Proverbs 1:1

(1) Proverbs.--For the various senses of the Hebrew m?sh?l thus translated, see Introduction.

Solomon.--The absolute quiet and prosperity of the reign of Solomon (the man of peace), as described in 1Kings 4:20, sqq., would naturally be conducive to the growth of a sententious philosophy; whereas the constant wars and dangerous life of David had called forth the impassioned eloquence of the Psalms.

Verse 1. - The proverbs of Solomon. The word which is here translated "proverbs" is the original mishle (מִשְׁלֵי), the construct case of mashal (מָשָׁל), which, again, is derived from the verb mashal (מָשַׁל), signifying

(1) "to make like," "to assimilate," and

(2) "to have dominion" (Gesenius).

The radical signification of mashal is "comparison" or "similitude," and in this sense it is applied generally to the utterances of the wise. In Numbers 23:7, 8 it is used of the prophetic predictions of Balaam; certain didactic psalms, e.g. Psalm 49:5 and Psalm 78:2, are so designated, and in Job (Job 27:1 and Job 29:1) it describes the sententious discourses of wise men. While all these come under the generic term of m'shalim, though few or no comparisons are found in them, we find the term mashal sometimes used of what are proverbs in the sense of popular sayings. Compare "Therefore it became a proverb (מָשָׁל), Is Saul also among the prophets?" (1 Samuel 10:12); and see also other instances in Ezekiel 16:4 and Ezekiel 18:2. In this sense it is also found in the collection before us. The predominant idea of the term, however, is that of comparison or similitude, and as such it is better represented by the Greek παραβολή (from παραβάλλω, "to set or place side by side"), literally, a placing beside, or comparison, than by παροιμία, "a byword," or "a trite wayside saying," though in the Greek of the synoptic Gospels παροιμία is equivalent to παραβολή. The English word "proverb" insufficiently renders the wider scope of meaning conveyed in the Hebrew mashal, and is not quite accurately rendered here, since of proverbs in our ordinary signification of that word there are comparatively few in this collection. The Hebrew word here means "maxims," "aphorisms," "wise counsels." Of Solomon. Most modern commentators (Delitzsch, Zockler, Fuerst, Stuart, Plumptre, etc.), while attributing, in a greater or less degree, the authorship of the book to Solomon, regard the insertion of his name in the title as indicating rather that he is the dominant spirit among those wise men of his age, some of whose sayings are here incorporated with his own. King of Israel, as forming the second hemistich of the verse, goes with "Solomon," and not "David." This is indicated in the Authorized Version by the position of the comma. The Arabic Version omits allusion to David, and reads, "Proverbia, nempe documenta Salomonis sapientis, qui regnavit super filios Israel." The proverbial or parabolic form of teaching was a recognized mode of instruction among the Hebrews, and in the Christian Church is recommended by St. Clement of Alexandria ('Strom.,' lib. 11, init.).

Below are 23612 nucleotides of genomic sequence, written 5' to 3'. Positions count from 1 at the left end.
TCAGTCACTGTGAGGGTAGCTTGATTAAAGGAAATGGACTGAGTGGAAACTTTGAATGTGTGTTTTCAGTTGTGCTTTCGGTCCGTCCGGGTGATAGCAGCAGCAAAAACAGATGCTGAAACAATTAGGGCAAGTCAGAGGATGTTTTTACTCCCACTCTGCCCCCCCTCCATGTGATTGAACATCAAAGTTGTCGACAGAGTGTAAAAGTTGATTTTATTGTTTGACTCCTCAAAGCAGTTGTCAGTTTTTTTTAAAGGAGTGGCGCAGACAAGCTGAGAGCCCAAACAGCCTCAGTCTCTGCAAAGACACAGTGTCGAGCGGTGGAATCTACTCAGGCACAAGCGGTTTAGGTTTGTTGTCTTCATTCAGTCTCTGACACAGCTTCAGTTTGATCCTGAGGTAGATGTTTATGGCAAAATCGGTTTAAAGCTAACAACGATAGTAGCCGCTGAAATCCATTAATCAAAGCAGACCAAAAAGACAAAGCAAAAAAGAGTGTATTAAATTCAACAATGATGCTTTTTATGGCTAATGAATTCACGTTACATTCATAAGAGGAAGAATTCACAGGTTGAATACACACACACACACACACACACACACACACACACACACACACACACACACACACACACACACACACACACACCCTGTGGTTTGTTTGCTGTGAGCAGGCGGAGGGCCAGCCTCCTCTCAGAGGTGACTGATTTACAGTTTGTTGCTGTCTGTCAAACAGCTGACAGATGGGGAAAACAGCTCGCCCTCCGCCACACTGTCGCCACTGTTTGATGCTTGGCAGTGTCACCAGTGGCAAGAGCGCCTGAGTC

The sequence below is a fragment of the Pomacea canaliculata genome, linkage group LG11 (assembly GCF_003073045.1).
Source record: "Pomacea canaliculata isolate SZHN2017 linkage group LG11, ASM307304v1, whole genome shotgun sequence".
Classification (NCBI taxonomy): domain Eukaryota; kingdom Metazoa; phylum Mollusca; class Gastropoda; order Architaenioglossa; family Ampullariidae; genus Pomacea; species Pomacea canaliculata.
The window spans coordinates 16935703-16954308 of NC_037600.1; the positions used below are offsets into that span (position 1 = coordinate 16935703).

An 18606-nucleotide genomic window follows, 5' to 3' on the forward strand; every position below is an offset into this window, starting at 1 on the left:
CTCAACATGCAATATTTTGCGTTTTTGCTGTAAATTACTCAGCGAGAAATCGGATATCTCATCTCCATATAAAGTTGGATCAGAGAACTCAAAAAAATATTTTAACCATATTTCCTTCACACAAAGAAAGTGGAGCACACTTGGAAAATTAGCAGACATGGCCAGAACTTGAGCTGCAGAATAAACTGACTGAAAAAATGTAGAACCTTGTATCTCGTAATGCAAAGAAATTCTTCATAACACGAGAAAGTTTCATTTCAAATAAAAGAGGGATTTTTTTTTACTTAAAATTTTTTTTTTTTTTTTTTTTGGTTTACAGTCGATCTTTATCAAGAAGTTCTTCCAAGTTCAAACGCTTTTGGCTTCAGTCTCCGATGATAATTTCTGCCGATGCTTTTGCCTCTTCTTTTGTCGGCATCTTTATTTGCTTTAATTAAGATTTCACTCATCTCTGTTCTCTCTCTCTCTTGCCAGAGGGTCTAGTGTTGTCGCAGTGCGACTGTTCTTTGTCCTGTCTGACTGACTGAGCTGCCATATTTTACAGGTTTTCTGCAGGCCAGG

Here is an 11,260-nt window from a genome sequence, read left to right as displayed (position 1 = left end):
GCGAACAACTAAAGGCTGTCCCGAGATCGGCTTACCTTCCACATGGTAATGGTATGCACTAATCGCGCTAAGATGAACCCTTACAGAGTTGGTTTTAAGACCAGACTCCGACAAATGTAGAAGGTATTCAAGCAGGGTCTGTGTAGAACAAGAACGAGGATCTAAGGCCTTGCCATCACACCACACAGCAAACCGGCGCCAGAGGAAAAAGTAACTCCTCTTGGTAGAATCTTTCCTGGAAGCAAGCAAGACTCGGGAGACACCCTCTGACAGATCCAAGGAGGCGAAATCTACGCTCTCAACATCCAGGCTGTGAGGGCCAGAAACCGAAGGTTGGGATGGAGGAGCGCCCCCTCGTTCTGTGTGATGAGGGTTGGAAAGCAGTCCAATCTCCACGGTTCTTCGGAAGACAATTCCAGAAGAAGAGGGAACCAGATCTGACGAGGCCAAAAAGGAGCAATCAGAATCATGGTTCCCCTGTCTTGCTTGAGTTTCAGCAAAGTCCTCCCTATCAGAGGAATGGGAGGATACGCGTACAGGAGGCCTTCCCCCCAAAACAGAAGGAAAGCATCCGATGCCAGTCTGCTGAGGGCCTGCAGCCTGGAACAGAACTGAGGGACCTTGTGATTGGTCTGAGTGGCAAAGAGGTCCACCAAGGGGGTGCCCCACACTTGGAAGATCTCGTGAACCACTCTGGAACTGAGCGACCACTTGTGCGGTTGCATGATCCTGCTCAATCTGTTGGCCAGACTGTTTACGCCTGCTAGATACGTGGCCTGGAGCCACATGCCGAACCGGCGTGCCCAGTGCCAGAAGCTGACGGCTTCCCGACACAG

1:1-6 The lessons here given are plain, and likely to benefit those who feel their own ignorance, and their need to be taught. If young people take heed to their ways, according to Solomon's Proverbs, they will gain knowledge and discretion. Solomon speaks of the most important points of truth, and a greater than Solomon is here. Christ speaks by his word and by his Spirit. Christ is the Word and the Wisdom of God, and he is made to us wisdom.The proverbs of Solomon,.... Who is said to make three thousand proverbs, 1 Kings 4:32; but whether any of them are contained in this book cannot be said: however, it is certain that they are not all in it, since, if you except the first "nine" chapters, which are the introduction to the Proverbs, there are but six hundred and fifty-nine verses in it; and if they are taken in, they make but nine hundred and fifteen, which are not a third part of the proverbs said to be made by him: however, here are as many and such as God thought fit should be preserved for instruction in all future ages. It was usual with the ancients in all countries, when any truth was found, and established by experience, to wrap it up in a few apt words, with or without a figure; that it might be the better understood and more easily retained, and which were always venerable and greatly attended to: and of this kind are these proverbs; only with this difference, that these are of divine inspiration, and the others not. The word used for them comes from one which signifies "similitude" and "dominion" (g); because many of them are similes or comparisons, and are delivered out in figurative expressions, in metaphors and allegories, and the like; and have all of them a commanding power, authority, and influence upon the mind, obliging to an attention to them. The name of Solomon is put to them, the more to recommend them; who had a wise and understanding heart, as large as the sand of the sea, and was wiser than all men, 1 Kings 4:29; and was an eminent type of Christ, who spake in proverbs also, John 16:25. He is further described by his pedigree and office,

the son of David, king of Israel; a wise son of a wise father, and king over a wise and understanding people. These titles are added for the further commendation of the book; and it may be observed that they are such as belong to the Messiah, Solomon's antitype, one that is greater than he, Matthew 1:1.

(g) A rad. "dominatus est----lvmn comparatus, similis, consimilis factus est", Buxtorf. "Mirum est quod radix significans antoritatem cum imperio, significat etiam parabolas vel sermones figuratos----verba quae vocantur, habent autoritatem, nobis ideam immittunt, dicentis ut nos supereminentis, saltem sapientia, ingenio, doctrina; nos persuadent et pondere suo, quasi imperio noe ducunt". Gusset. Ebr. Comment. p. 845.

Psalm 150:6
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